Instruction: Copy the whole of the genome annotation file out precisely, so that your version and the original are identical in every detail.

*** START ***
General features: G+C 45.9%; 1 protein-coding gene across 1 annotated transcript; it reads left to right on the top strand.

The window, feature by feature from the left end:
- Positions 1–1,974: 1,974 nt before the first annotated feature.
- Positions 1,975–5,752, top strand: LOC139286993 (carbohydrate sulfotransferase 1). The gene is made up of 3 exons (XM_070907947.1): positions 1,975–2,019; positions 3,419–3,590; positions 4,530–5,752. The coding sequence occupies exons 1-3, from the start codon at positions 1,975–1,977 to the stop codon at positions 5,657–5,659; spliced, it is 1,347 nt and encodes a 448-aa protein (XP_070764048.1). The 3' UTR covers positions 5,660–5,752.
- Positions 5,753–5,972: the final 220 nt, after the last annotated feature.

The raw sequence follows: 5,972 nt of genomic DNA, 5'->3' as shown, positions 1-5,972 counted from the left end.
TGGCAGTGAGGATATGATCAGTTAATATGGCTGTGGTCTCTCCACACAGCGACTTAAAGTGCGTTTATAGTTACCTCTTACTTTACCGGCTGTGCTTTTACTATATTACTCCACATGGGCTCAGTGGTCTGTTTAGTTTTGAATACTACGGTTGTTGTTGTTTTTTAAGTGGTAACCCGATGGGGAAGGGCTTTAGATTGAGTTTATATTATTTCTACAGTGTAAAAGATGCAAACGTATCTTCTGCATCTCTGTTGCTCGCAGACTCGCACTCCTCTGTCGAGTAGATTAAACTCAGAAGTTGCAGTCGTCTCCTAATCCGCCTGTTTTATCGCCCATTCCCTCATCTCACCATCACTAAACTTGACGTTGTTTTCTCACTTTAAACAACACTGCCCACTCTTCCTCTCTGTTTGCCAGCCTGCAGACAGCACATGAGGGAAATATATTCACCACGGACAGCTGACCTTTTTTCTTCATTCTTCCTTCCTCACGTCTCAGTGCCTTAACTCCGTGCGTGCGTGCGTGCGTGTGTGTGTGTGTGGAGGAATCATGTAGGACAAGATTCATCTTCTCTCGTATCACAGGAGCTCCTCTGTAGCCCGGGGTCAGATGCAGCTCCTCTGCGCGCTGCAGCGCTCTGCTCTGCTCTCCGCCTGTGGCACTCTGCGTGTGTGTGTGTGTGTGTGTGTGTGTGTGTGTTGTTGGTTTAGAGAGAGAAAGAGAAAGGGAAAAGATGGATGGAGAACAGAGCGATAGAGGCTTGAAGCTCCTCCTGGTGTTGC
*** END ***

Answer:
General features: G+C 45.9%; 1 protein-coding gene across 1 annotated transcript; it reads left to right on the top strand.

The window, feature by feature from the left end:
- Positions 1–1,974: 1,974 nt before the first annotated feature.
- Positions 1,975–5,752, top strand: LOC139286993 (carbohydrate sulfotransferase 1). The gene is made up of 3 exons (XM_070907947.1): positions 1,975–2,019; positions 3,419–3,590; positions 4,530–5,752. The coding sequence occupies exons 1-3, from the start codon at positions 1,975–1,977 to the stop codon at positions 5,657–5,659; spliced, it is 1,347 nt and encodes a 448-aa protein (XP_070764048.1). The 3' UTR covers positions 5,660–5,752.
- Positions 5,753–5,972: the final 220 nt, after the last annotated feature.

The raw sequence follows: 5,972 nt of genomic DNA, 5'->3' as shown, positions 1-5,972 counted from the left end.
TGGCAGTGAGGATATGATCAGTTAATATGGCTGTGGTCTCTCCACACAGCGACTTAAAGTGCGTTTATAGTTACCTCTTACTTTACCGGCTGTGCTTTTACTATATTACTCCACATGGGCTCAGTGGTCTGTTTAGTTTTGAATACTACGGTTGTTGTTGTTTTTTAAGTGGTAACCCGATGGGGAAGGGCTTTAGATTGAGTTTATATTATTTCTACAGTGTAAAAGATGCAAACGTATCTTCTGCATCTCTGTTGCTCGCAGACTCGCACTCCTCTGTCGAGTAGATTAAACTCAGAAGTTGCAGTCGTCTCCTAATCCGCCTGTTTTATCGCCCATTCCCTCATCTCACCATCACTAAACTTGACGTTGTTTTCTCACTTTAAACAACACTGCCCACTCTTCCTCTCTGTTTGCCAGCCTGCAGACAGCACATGAGGGAAATATATTCACCACGGACAGCTGACCTTTTTTCTTCATTCTTCCTTCCTCACGTCTCAGTGCCTTAACTCCGTGCGTGCGTGCGTGCGTGTGTGTGTGTGTGGAGGAATCATGTAGGACAAGATTCATCTTCTCTCGTATCACAGGAGCTCCTCTGTAGCCCGGGGTCAGATGCAGCTCCTCTGCGCGCTGCAGCGCTCTGCTCTGCTCTCCGCCTGTGGCACTCTGCGTGTGTGTGTGTGTGTGTGTGTGTGTGTGTGTTGTTGGTTTAGAGAGAGAAAGAGAAAGGGAAAAGATGGATGGAGAACAGAGCGATAGAGGCTTGAAGCTCCTCCTGGTGTTGC